Moonlighting: Non-Specialists in the News
Infiltration of Academic Group is Behind Pro-BDS Vote [incl. Jasbir Puar]
by WSJ article reveals: Anti-Israel activists subverted an American scholarly group and BDS passed - but not by popular demand.
An expose in the Wall Street Journal, written by Harvard Law School professor, Jesse M. Fried and Northwestern University Law School professor, Eugene Kontrovich, shows that emails pertaining to a federal lawsuit against the American Studies Association decision to boycott Israel reveal that the boycott vote "was orchestrated by a small cadre of academics who infiltrated the ASA's leadership to demonize the Jewish state."
In December 2013, ASA, which promotes itself as a scholarly association that "promotes the development and dissemination of interdisciplinary research on U.S. culture and history in a global context" endorsed an academic boycott of Israel. Two thirds of the members present, which turned out to be only a third of the members, voted for the boycott.
Four ASA members filed suit against the organization, which had also been rebuked immediately by the executive council of the Association of American Universities for its vote on an issue that is not part of its chartered purposes, let alone its negation of academic freedom. The ASA tried, but did not succeed, in having the suit thrown out of court.
But what is most shocking is the information revealed by emails cited by the plaintiffs. They appear to show that Jasbir Puar, an associate professor of women's and gender studies at Rutgers U., who joined ASA's nominating committee in 2010, used her position to add boycott backers to the membership.
One email revealed in the WSJ article, reads "Jasbir...suggests populating it with as many supporter as possible,"
Another, from Jasbir herself, says: "...I think we should prepare for the longer-term struggle by populating elected positions with as [many] supporters as possible." And there are more. By 2013, Kontrovich and Fried, who serve as advisors for the plaintiffs, write, seven of the ASA's 12 National Council members were public supporters of the anti-Israel Boycott, Divestment and Sanctions movement."
The writers show that there was an explicit agreement by some of the nominees for the ASA National Council to hide their anti-Israel agenda until after the vote, quoting several emails, among them one which read:
"I would definitely suggest not specifying BDS, but emphasizing support for academic freedom, etc," wrote David Lloyd, a professor of English at the University of California, Riverside.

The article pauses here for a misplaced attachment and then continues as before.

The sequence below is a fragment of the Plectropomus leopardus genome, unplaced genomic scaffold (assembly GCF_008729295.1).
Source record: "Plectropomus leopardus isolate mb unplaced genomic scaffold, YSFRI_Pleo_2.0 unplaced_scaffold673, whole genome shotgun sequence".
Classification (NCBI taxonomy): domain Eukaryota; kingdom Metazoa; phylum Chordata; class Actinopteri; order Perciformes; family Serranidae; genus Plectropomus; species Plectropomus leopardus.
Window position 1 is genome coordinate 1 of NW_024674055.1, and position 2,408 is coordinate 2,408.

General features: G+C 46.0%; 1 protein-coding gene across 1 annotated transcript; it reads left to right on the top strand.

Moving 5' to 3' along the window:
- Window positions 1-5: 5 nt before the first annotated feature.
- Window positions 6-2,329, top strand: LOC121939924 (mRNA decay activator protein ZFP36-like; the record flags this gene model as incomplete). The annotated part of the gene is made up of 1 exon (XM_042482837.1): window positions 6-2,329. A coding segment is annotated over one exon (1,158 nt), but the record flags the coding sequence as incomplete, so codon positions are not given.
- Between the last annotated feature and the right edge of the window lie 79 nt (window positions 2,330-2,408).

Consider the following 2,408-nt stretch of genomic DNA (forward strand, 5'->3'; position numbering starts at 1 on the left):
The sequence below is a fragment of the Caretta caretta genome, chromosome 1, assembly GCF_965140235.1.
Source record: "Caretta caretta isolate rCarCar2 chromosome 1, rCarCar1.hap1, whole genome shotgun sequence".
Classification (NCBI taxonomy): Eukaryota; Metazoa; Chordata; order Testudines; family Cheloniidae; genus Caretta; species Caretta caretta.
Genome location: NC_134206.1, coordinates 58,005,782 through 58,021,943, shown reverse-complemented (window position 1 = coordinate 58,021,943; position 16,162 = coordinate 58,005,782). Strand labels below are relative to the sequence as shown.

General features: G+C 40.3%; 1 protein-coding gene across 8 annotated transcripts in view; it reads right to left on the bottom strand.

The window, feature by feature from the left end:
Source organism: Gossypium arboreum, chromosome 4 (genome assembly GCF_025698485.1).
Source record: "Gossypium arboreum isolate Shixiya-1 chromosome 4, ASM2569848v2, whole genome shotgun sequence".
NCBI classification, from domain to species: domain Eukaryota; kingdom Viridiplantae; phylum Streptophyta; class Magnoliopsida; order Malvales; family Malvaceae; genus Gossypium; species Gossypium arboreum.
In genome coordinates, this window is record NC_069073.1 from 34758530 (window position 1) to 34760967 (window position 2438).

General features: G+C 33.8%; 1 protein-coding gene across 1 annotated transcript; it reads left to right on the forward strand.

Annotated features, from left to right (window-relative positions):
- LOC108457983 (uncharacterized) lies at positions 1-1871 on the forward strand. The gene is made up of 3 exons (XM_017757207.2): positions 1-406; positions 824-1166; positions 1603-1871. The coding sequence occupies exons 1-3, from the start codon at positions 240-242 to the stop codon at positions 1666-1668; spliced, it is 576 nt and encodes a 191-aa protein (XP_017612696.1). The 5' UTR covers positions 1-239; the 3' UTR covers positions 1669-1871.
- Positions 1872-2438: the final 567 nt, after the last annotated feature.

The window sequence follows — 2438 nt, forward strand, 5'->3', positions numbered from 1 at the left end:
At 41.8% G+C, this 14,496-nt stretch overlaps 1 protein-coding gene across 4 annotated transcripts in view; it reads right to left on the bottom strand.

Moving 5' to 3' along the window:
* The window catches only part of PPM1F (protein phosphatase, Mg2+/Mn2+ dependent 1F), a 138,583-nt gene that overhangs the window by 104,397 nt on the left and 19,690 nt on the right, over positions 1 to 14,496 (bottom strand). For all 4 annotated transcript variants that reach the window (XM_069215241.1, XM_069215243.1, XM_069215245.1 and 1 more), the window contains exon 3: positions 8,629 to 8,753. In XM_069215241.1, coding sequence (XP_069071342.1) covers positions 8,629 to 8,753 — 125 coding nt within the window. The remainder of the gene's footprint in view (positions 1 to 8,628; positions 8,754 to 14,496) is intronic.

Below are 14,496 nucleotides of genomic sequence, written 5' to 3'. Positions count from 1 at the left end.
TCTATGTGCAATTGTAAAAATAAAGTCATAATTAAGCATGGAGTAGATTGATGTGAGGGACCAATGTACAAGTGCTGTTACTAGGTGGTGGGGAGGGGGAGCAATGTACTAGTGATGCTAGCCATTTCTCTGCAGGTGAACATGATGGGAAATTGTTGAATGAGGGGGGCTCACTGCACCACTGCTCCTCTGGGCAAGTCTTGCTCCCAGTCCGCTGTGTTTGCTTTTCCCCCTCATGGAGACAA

Nikhil Singh, a nominee from NYU, cautioned the others against the subterfuge, but only one nominee publicized his pro-BDS opinions - and he lost, the article says.
"Those who hid their support [for BDS] won," write Fried and Kontrovich, reminding readers that "more recent Israel-boycott campaigns at larger academic organizations like the Modern Language Association have failed."
The emails show that ASA boycott supporters coordinated with Omar Barghouti, a founder of the BDS movement, who has no connection to the ASA.
The expose continues: "Once in control of the National Council, supporters pushed for a boycott resolution and then manipulated the voting process. ASA leaders refused to give opponents an equal opportunity to make their case in meetings and on the ASA's website. The National Council froze the membership rolls for about a month, until the end of the voting period...
The writers warn other academic groups to take heed. Pressure for BDS does not appear to be "a vast popular movement," as is sometimes claimed, but "in fact, if the ASA case is representative, academic boycotts against Israel are driven by small groups of activists who pursue their pet cause at the expense of colleagues and the good of their organizations."Note: Articles listed under "Moonlighting: Non-Specialists in the News" provide information on current developments concerning Middle East studies on North American campuses. These reports do not necessarily reflect the views of Campus Watch and do not necessarily correspond to Campus Watch's critique.
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